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Organizations' increasing use of cloud services and resources results in a staggering variety of cloud administrative consoles and interfaces and thus more responsibilities.
The collective term for the consoles and interfaces is the cloud control plane -- and it can be difficult to secure. The cloud control plane can encompass a wide variety of elements. The simplest is the cloud administrative console itself, which must be meticulously locked down. Limited privileges and user access, in addition to multifactor authentication (MFA), are critical steps in securing the cloud administrative console.
But, as the cloud is a software-defined infrastructure platform, there are many other aspects of the cloud environment that may fall into the cloud control plane category. First, there is a wide variety of APIs open and available in the cloud, including command-line management interfaces for IaaS or those associated with Kubernetes and other orchestration technologies. The second aspect of control plane security is the network zoning and segmentation put in place between assets and from external networks.
Common obstacles to control plane security
Many cloud security issues arise from a lack of oversight into what controls are in place, how they're configured and what changes are made in cloud environments. Because cloud configuration issues drive many of today's security challenges and incidents, security teams must prioritize the following list of factors, which consistently drive the need for cloud security management and oversight:
- The cloud is programmable. It's easy to make a configuration mistake in the cloud, and with little to no oversight, this is almost a guaranteed outcome.
- Cloud leads to major sprawl. This is because many new technologies are available, and implementation is only "a click away" for technologists.
- The cloud is unlike on-premises tools, technologies and services. While the concepts may be similar in some cases, the cloud is its own software platform, and every cloud is unique.
- Cloud inventory management is challenging. This is especially true in cases of sprawl and a lack of monitoring. Though cloud platforms enable more flexibility in building and querying inventory of assets, it can be difficult to achieve a continuous asset inventory without deep and highly embedded monitoring.
In addition, privacy and regional requirements for security controls can make sound cloud security management even more challenging, as can multi-cloud implementation. But there are steps cloud security teams can take to bolster control plane security at their organizations.
How to mitigate control place security issues
Gartner defined cloud security posture management (CSPM) as a group of security products and services that includes compliance monitoring, dynamic cloud and DevOps integration, more thorough investigation and incident response capabilities, risk assessment and improved reporting for the cloud control plane.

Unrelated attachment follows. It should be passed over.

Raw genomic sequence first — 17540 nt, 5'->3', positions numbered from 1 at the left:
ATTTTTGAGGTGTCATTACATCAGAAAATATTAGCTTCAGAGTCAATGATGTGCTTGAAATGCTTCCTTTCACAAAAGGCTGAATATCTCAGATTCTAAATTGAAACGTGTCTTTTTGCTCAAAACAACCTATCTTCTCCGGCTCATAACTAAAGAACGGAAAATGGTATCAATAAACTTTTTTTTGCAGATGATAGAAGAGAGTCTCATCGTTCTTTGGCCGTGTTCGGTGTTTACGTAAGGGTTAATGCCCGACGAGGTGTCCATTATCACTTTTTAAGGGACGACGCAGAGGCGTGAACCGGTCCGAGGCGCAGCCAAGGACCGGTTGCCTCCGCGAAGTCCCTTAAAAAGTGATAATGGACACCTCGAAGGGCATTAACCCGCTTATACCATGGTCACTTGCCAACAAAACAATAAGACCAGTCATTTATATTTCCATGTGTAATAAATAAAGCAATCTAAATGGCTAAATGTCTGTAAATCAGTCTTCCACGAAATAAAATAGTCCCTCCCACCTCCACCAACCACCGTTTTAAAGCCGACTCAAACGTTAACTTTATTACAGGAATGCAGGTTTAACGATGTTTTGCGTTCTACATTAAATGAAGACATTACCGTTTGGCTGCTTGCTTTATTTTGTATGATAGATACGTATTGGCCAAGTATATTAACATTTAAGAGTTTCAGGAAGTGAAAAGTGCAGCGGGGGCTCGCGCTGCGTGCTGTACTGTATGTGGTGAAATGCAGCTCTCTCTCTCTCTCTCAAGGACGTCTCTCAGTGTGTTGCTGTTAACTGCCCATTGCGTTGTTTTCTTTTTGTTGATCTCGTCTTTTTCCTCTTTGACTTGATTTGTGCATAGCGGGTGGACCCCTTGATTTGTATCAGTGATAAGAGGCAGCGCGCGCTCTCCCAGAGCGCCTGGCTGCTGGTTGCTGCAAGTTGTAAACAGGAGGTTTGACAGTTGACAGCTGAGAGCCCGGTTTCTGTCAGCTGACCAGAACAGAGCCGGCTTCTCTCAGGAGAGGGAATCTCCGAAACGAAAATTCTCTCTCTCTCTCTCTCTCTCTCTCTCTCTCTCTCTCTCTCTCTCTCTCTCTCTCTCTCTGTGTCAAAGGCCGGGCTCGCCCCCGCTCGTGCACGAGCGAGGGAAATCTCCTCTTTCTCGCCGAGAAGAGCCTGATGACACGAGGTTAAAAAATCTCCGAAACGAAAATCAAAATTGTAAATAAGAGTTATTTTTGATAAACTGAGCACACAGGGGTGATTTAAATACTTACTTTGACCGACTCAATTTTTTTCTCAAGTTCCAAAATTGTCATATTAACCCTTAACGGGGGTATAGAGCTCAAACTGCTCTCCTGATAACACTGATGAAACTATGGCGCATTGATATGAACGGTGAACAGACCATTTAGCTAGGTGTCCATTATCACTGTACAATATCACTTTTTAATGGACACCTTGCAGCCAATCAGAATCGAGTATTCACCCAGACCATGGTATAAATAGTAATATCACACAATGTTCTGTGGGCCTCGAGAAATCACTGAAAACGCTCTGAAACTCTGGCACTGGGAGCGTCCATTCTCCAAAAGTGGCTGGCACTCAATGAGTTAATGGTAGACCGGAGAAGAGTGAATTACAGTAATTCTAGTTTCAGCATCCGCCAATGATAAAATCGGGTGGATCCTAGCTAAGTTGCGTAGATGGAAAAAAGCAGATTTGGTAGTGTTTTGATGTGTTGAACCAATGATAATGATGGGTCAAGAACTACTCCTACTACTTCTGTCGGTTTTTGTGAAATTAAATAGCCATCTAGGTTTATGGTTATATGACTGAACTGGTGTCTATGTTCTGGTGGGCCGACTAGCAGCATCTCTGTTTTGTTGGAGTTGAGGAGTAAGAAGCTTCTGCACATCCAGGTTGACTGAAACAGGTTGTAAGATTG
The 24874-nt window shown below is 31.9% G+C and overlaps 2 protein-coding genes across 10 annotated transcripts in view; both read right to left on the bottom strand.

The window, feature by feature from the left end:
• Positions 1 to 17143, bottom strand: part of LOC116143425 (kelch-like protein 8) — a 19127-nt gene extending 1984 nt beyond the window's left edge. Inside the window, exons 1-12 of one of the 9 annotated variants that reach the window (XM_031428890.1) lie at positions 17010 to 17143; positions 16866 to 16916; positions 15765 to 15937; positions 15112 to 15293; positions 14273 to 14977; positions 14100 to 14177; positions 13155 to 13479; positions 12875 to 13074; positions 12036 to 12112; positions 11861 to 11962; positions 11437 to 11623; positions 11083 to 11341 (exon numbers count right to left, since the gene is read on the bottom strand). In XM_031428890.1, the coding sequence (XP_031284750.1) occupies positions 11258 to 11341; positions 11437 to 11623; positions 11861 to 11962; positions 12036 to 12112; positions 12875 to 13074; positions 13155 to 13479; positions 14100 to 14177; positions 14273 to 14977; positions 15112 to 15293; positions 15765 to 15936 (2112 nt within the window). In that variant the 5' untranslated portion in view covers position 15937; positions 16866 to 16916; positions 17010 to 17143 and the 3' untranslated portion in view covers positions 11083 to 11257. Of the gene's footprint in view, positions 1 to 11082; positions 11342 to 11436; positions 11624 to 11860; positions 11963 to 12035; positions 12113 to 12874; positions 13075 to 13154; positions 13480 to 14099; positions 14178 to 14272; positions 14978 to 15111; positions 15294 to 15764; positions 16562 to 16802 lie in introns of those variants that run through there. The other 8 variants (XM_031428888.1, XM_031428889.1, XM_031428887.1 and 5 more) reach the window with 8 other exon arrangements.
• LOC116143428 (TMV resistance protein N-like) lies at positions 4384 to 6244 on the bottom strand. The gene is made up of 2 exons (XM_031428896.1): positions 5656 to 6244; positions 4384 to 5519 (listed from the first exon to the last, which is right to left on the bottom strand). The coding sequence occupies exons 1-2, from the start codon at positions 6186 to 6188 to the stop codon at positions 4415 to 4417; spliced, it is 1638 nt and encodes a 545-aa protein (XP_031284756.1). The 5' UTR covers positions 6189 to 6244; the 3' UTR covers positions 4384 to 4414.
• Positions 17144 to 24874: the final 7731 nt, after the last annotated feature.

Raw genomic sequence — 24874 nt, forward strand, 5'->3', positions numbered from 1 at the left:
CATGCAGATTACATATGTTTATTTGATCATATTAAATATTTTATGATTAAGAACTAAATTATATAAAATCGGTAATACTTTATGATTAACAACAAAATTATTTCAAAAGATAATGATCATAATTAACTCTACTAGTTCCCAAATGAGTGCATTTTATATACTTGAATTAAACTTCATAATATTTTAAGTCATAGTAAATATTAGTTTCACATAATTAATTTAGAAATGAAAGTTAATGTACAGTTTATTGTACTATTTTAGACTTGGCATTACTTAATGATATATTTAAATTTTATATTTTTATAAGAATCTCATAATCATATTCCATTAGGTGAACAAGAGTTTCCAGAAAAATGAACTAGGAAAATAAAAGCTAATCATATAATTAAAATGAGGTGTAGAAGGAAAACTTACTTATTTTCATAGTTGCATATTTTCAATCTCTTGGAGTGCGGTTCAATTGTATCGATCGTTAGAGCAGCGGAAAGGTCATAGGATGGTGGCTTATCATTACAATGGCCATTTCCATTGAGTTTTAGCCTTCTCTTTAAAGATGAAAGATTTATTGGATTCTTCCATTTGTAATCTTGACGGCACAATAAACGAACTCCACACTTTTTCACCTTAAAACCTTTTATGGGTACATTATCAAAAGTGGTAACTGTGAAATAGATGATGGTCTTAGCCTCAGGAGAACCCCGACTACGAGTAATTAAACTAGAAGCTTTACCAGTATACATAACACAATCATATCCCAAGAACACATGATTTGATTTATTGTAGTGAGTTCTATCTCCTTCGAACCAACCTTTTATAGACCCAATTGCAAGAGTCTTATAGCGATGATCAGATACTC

CSPM tools and services can monitor a wide variety of issues within any cloud environment. The intention is to create a policy to define the "desired state" or "desired configuration" for the cloud infrastructure, in addition to monitoring the reality of what is in place.
CSPM tools can identify the following common cloud control plane issues:
- no encryption enabled for cloud storage or databases;
- no encryption for traffic in sensitive data in motion;
- lack of sound key management, including old or stale keys;
- poor identity and access management (IAM) policies that don't adhere to the principle of least privilege;
- privileged accounts without MFA enabled;
- open or permissive network access controls;
- exposed data storage, such as accessible S3 buckets; and
- minimal or no logging enabled within the cloud environment.
Key features of CSPM service offerings
There are many cloud security posture management offerings available, including Palo Alto Networks' Prisma Cloud, Rapid7's DivvyCloud, CloudCheckr, Aqua Security's CloudSploit, FireEye's Cloudvisory and Outpost24's Cloudsec Inspect.
When evaluating CSPM options, security teams should look for the following key features:
- Configurable and automatable remediation capabilities. Ideally, any discovered issues can be remediated automatically or with minimal manual intervention.
- Custom policy and rules engine enforceable across a multi-cloud environment. The granularity and flexibility of a policy engine is one of the most important features for any CSPM tool. Policies need to properly and accurately assess cloud service provider settings and asset configuration.
- Integration with DevOps pipeline stages and tools. For any code or image repositories, build tools, etc., a CSPM platform should ideally be able to integrate and monitor activity here as well.
- Detailed and configurable reporting. As CSPM is a monitoring tool at heart, reporting is critical.
When applying CSPM to security operations, organizations should consider the following:
- asset inventory and classification speed and accuracy;
- focus on identifying access to the cloud control plane;
- monitoring policies for configuration and compliance;
- monitoring operational policies and configuration for performance;
- collecting artifacts and insight into incidents for incident response; and
- visualization and reporting of control plane risks.
Finally, security teams should consider the integration of CSPM offerings with their various cloud service providers. Most cloud security posture management platforms are integrated through cloud service provider APIs and IAM service accounts. However, security teams should closely evaluate the privileges needed and ensure any new IAM accounts are carefully set up and monitored.